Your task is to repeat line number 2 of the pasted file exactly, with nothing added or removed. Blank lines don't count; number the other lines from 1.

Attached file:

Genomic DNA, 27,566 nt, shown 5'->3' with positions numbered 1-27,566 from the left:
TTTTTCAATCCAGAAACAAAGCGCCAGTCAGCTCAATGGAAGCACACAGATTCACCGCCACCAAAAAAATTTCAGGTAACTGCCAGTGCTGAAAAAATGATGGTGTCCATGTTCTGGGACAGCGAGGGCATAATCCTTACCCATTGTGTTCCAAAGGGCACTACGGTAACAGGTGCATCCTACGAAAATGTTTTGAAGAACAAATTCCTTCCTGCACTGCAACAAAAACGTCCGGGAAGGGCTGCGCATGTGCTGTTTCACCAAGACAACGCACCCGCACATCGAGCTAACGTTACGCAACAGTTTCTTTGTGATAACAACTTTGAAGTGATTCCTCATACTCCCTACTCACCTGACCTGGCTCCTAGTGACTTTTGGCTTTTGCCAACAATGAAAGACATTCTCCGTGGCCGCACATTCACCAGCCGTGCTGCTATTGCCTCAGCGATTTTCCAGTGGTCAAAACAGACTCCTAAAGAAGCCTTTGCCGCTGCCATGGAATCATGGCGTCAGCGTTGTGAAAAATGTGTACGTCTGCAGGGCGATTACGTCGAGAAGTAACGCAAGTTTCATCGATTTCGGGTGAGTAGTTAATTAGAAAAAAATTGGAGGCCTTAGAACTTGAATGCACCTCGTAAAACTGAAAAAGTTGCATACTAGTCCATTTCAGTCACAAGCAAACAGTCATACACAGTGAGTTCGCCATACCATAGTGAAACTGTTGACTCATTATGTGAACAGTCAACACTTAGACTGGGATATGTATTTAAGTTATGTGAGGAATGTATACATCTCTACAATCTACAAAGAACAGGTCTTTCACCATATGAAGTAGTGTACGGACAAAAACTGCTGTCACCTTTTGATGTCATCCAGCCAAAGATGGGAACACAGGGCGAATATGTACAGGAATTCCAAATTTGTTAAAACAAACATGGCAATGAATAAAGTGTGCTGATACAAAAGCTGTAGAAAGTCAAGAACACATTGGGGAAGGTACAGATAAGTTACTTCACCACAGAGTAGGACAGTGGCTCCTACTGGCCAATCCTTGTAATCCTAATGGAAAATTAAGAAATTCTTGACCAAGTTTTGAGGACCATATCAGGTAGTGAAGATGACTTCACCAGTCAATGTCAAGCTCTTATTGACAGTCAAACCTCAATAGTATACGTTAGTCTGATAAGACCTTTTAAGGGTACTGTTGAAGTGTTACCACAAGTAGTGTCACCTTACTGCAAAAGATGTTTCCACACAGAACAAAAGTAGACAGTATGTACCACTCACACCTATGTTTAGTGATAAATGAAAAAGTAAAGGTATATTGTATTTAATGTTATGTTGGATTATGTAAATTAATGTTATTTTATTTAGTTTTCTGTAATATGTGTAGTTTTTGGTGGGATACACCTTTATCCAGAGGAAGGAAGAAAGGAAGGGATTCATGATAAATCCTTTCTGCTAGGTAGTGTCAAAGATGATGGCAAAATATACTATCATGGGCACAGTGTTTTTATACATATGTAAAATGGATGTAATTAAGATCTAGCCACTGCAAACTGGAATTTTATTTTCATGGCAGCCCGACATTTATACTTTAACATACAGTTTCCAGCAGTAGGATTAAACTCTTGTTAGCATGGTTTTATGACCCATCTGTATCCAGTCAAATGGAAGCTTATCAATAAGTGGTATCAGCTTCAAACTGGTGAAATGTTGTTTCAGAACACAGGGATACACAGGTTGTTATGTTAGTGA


TTTTTCAATCCAGAAACAAAGCGCCAGTCAGCTCAATGGAAGCACACAGATTCACCGCCACCAAAAAAATTTCAGGTAACTGCCAGTGCTGAAAAAATGATGGTGTCCATGTTCTGGGACAGCGAGGGCATAATCCTTACCCATTGTGTTCCAAAGGGCACTACGGTAACAGGTGCATCCTACGAAAATGTTTTGAAGAACAAATTCCTTCCTGCACTGCAACAAAAACGTCCGGGAAGGGCTGCGCATGTGCTGTTTCACCAAGACAACGCACCCGCACATCGAGCTAACGTTACGCAACAGTTTCTTTGTGATAACAACTTTGAAGTGATTCCTCATACTCCCTACTCACCTGACCTGGCTCCTAGTGACTTTTGGCTTTTGCCAACAATGAAAGACATTCTCCGTGGCCGCACATTCACCAGCCGTGCTGCTATTGCCTCAGCGATTTTCCAGTGGTCAAAACAGACTCCTAAAGAAGCCTTTGCCGCTGCCATGGAATCATGGCGTCAGCGTTGTGAAAAATGTGTACGTCTGCAGGGCGATTACGTCGAGAAGTAACGCAAGTTTCATCGATTTCGGGTGAGTAGTTAATTAGAAAAAAATTGGAGGCCTTAGAACTTGAATGCACCTCGTAAAACTGAAAAAGTTGCATACTAGTCCATTTCAGTCACAAGCAAACAGTCATACACAGTGAGTTCGCCATACCATAGTGAAACTGTTGACTCATTATGTGAACAGTCAACACTTAGACTGGGATATGTATTTAAGTTATGTGAGGAATGTATACATCTCTACAATCTACAAAGAACAGGTCTTTCACCATATGAAGTAGTGTACGGACAAAAACTGCTGTCACCTTTTGATGTCATCCAGCCAAAGATGGGAACACAGGGCGAATATGTACAGGAATTCCAAATTTGTTAAAACAAACATGGCAATGAATAAAGTGTGCTGATACAAAAGCTGTAGAAAGTCAAGAACACATTGGGGAAGGTACAGATAAGTTACTTCACCACAGAGTAGGACAGTGGCTCCTACTGGCCAATCCTTGTAATCCTAATGGAAAATTAAGAAATTCTTGACCAAGTTTTGAGGACCATATCAGGTAGTGAAGATGACTTCACCAGTCAATGTCAAGCTCTTATTGACAGTCAAACCTCAATAGTATACGTTAGTCTGATAAGACCTTTTAAGGGTACTGTTGAAGTGTTACCACAAGTAGTGTCACCTTACTGCAAAAGATGTTTCCACACAGAACAAAAGTAGACAGTATGTACCACTCACACCTATGTTTAGTGATAAATGAAAAAGTAAAGGTATATTGTATTTAATGTTATGTTGGATTATGTAAATTAATGTTATTTTATTTAGTTTTCTGTAATATGTGTAGTTTTTGGTGGGATACACCTTTATCCAGAGGAAGGAAGAAAGGAAGGGATTCATGATAAATCCTTTCTGCTAGGTAGTGTCAAAGATGATGGCAAAATATACTATCATGGGCACAGTGTTTTTATACATATGTAAAATGGATGTAATTAAGATCTAGCCACTGCAAACTGGAATTTTATTTTCATGGCAGCCCGACATTTATACTTTAACATACAGTTTCCAGCAGTAGGATTAAACTCTTGTTAGCATGGTTTTATGACCCATCTGTATCCAGTCAAATGGAAGCTTATCAATAAGTGGTATCAGCTTCAAACTGGTGAAATGTTGTTTCAGAACACAGGGATACACAGGTTGTTATGTTAGTGA